The Weekly Eater


Frank Lau cooks an elaborate stir-fry in his large Mongolian grill.

An old favorite finds a new
way to give customers a lift

Mongolian Bar-B-Que seems to pack up its drum of a grill every few years and move on, an urban nomad in search of better real estate, from Waikiki to Chinatown, to Waialae Avenue, and now 12th Avenue. In between moves, it was natural to think the worst, that maybe this restaurant -- like so many others -- had succumbed to negative economic forces. Then it surfaces again, grill and menu intact.

Mongolian Bar-B-Que was one of the restaurants that kept me alive 20 years ago, when its "mini" dish, at about $3, was just right for someone on a student's budget, though, come to think of it, not much has changed except now I'd call it a homeowner's budget.

Around the time I was discovering Mongolian Bar-B-Que, I also awakened to the misery of traffic, carpooling to the University of Hawaii from Waipahu from 4 a.m. to beat traffic, then snoozing in the car until Cantonese class at 6:30 a.m.

Talk back then was of building a rail system that would run from Pearl City to Manoa. I was all for it, as was Ben Cayetano, a young senator I interviewed for the student newspaper. It was a no-brainer issue. The cost to the state would have been a ridiculously low -- as far as government projects go -- $10 million to $20 million because your federal tax dollars were paying up the bulk of the cost. (Better we get our money back than have it go to California or Nevada, right?)

Well, our legislators back then were no more visionary than they are now, and we are suffering the consequences. Having a rail system might have helped to ease today's general economic malaise. I don't think anybody likes dealing with traffic and parking, and now, aggressive HPD ticketing campaigns. It makes a person want to stay home rather than go out and possibly help all the merchants, restaurants and nightclubs hurting for business.

Gigi Lau cools her freshly baked rolls, which she hand-rolls every day.

I GUESS THE owner of Mongolian Bar-B-Que made the traffic connection, too. Now facing more competition than in the past, the restaurant has introduced a people delivery service in which parties of two to 22 will be picked up -- from downtown to Waikiki -- plunked down at the restaurant, then returned to the original pickup point after filling up.

It's a bit strange to have this door-to-door service at a mom-and-pop, but what a great idea! I loved leaving the car behind. It was a luxury to feel so unencumbered. The driver was on time, and the van ride from Restaurant Row was a speedy 10 minutes -- no driving in circles in the always-busy Kaimuki parking lots or digging for quarters for meters.

I imagine that after 20 years, many are familiar with the Mongolian Bar-B-Que concept, essentially a glorified chop suey stir-fry of won bok, bean sprouts, round onions, green onions, cabbage and tomatoes, with slivers of carrot and celery. You get to choose the kind of meat or seafood you want in it, then the whole mass is served with rice and a sweet, hand-rolled sesame bun. That's it.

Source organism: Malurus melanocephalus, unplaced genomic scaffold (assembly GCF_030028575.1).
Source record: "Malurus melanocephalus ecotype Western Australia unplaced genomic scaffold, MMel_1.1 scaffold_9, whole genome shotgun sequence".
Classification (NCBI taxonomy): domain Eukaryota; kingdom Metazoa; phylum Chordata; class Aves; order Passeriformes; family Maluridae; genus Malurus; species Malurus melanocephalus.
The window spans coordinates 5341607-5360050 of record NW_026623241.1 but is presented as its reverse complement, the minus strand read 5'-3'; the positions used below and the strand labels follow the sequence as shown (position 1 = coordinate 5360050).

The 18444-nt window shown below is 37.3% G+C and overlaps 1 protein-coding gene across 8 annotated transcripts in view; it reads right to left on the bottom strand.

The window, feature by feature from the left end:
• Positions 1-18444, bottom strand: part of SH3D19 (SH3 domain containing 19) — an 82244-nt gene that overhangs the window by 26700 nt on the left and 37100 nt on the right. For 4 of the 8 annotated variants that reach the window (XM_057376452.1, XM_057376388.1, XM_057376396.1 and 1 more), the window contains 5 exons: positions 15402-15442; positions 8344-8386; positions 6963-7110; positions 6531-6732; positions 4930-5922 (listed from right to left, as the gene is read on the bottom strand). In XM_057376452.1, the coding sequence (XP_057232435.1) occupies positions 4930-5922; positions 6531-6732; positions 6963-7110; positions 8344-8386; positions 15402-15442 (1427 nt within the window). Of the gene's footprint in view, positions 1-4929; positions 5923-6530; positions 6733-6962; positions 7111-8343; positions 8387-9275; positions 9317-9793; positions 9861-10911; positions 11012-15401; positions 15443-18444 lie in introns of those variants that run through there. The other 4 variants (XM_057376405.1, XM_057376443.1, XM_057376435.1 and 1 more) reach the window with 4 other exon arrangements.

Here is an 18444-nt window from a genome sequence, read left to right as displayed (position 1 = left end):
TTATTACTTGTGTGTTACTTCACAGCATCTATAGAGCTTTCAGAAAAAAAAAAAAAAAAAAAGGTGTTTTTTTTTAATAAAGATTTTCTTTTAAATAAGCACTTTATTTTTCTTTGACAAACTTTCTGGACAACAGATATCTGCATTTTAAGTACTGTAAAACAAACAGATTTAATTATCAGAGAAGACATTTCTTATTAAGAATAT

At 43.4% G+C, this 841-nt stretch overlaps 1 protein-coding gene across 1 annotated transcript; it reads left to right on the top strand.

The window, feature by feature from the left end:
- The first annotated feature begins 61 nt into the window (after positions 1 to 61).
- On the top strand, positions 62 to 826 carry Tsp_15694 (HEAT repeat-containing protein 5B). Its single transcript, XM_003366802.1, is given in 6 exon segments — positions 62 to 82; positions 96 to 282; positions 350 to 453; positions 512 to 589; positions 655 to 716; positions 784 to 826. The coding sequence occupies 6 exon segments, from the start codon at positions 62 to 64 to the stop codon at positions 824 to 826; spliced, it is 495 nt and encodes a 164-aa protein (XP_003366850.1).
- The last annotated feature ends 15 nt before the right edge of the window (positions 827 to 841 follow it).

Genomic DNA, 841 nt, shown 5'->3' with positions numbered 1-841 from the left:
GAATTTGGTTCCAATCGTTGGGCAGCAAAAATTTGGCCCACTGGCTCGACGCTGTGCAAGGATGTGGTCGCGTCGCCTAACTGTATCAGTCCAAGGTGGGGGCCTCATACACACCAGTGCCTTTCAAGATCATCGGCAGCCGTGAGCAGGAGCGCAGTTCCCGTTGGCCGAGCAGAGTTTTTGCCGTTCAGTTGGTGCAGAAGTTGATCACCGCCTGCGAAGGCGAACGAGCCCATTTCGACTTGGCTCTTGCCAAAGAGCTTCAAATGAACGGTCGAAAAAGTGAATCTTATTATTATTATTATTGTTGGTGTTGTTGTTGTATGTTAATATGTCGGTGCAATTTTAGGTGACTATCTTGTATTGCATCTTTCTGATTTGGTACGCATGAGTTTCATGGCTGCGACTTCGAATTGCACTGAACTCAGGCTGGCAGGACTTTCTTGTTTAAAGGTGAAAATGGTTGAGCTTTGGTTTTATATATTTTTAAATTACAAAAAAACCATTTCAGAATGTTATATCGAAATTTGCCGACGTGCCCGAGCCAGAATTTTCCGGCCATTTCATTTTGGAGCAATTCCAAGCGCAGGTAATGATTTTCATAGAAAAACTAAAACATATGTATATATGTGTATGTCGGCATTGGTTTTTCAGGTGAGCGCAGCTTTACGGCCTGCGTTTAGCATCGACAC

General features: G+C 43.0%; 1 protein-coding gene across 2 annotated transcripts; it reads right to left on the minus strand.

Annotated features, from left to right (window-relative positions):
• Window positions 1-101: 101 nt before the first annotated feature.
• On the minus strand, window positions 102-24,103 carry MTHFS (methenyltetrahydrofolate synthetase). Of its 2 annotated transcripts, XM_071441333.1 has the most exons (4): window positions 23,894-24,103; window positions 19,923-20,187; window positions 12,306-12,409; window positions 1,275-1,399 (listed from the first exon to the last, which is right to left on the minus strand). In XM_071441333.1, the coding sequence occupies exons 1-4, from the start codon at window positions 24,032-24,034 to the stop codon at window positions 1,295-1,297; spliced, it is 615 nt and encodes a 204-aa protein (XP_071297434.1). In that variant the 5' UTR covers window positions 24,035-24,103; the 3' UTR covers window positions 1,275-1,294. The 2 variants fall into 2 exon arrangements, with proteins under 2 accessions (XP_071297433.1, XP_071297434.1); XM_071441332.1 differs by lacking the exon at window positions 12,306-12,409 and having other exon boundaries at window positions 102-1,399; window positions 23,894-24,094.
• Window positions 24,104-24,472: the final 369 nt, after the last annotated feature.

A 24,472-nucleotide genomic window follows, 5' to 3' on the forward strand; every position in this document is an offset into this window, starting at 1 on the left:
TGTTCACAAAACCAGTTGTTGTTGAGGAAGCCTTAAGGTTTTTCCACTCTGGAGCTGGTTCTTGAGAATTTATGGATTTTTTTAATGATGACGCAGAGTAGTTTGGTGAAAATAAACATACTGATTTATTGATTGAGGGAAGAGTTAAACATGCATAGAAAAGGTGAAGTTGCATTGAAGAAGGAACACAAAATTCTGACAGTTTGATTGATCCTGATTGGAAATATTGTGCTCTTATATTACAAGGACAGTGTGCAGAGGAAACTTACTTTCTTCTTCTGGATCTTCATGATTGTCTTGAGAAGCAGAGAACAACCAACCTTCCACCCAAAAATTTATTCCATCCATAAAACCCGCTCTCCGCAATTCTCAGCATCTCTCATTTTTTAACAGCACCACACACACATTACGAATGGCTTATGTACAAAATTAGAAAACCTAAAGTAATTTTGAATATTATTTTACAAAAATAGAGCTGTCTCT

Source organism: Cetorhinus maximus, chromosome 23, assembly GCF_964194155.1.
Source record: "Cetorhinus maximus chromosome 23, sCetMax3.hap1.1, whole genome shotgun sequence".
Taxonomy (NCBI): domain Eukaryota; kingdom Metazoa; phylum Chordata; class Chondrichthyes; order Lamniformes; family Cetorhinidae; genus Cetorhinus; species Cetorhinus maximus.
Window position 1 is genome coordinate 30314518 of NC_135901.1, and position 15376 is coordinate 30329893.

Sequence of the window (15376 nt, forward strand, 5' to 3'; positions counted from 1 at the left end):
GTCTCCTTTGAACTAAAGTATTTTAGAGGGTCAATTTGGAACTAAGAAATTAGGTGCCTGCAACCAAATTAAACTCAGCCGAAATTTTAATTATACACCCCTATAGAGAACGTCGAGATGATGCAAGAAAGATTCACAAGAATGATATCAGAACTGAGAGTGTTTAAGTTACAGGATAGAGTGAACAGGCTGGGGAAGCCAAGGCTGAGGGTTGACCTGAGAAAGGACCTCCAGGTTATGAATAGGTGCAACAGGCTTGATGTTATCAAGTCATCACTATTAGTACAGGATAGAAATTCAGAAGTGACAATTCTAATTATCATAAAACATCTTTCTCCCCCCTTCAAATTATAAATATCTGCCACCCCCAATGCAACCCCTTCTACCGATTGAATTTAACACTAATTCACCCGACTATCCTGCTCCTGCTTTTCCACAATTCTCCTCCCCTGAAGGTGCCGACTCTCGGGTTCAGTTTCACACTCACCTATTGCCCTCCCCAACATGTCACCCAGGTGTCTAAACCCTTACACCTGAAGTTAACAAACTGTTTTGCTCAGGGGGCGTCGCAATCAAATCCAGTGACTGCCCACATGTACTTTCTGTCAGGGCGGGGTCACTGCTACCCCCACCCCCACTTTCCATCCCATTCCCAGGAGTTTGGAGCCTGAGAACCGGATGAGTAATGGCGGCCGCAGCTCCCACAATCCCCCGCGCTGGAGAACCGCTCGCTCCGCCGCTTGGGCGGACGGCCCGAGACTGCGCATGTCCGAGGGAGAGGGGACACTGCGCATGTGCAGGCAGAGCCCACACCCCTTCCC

In the past I'd have lamb with my mini ($6.45), but in this PC era, that's no longer available. Instead, you have a choice of beef, pork, chicken or tofu, and you must choose rice or bun. I still prefer the simplicity of the mini to the more elaborate super deluxe ($13.45), which allows you any combination of beef, pork, chicken, shrimp, scallops, imitation crab and calamari. The barbecue sauce on top of the seafood is just too treacly for the rest of the dish. I prefer adding a pinch of the restaurant's chili-garlic sauce.

They also make a won ton soup ($5.95) worthy of any Chinese household, with dumplings that taste just like the ones my mom makes. Oxtail soup ($7.45) also has a homespun quality, flavored with five-spice and tangerine peel. The peanuts in the soup could have been firmer, but that's a personal bias that didn't interfere with the rest of the soup, which is topped with the requisite cilantro and served with rice and plenty of grated ginger on the side.

Spring rolls ($4.45) are also done Chinese style, filled with cabbage and a bit of chicken, served with a pink pineapple sauce more sour than sweet.

The other high-end dish here is the $12.45 steak and shrimp combo, but the whopping 10-ounce New York steak can be overdone. You can't go wrong with the kalbi short ribs ($8.95). And save some room for a dessert of hot fudge sundae before the ride home.


1145C 12 Ave. /739-1916; for driver call 853-2338

Food StarStar1/2

Service StarStarStar

Ambience StarStarStar

Value StarStarStar

Hours: 10:30 a.m. to 9:30 p.m. Mondays to Saturdays, and 5 to 9:30 p.m. Sundays
Cost: About $12 to $25 for two

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Nadine Kam's restaurant reviews run on Thursdays. Reviews are conducted anonymously and paid for by the Star-Bulletin. Star ratings are based on comparisons of similar restaurants:

very good, exceeds expectations;
below average.

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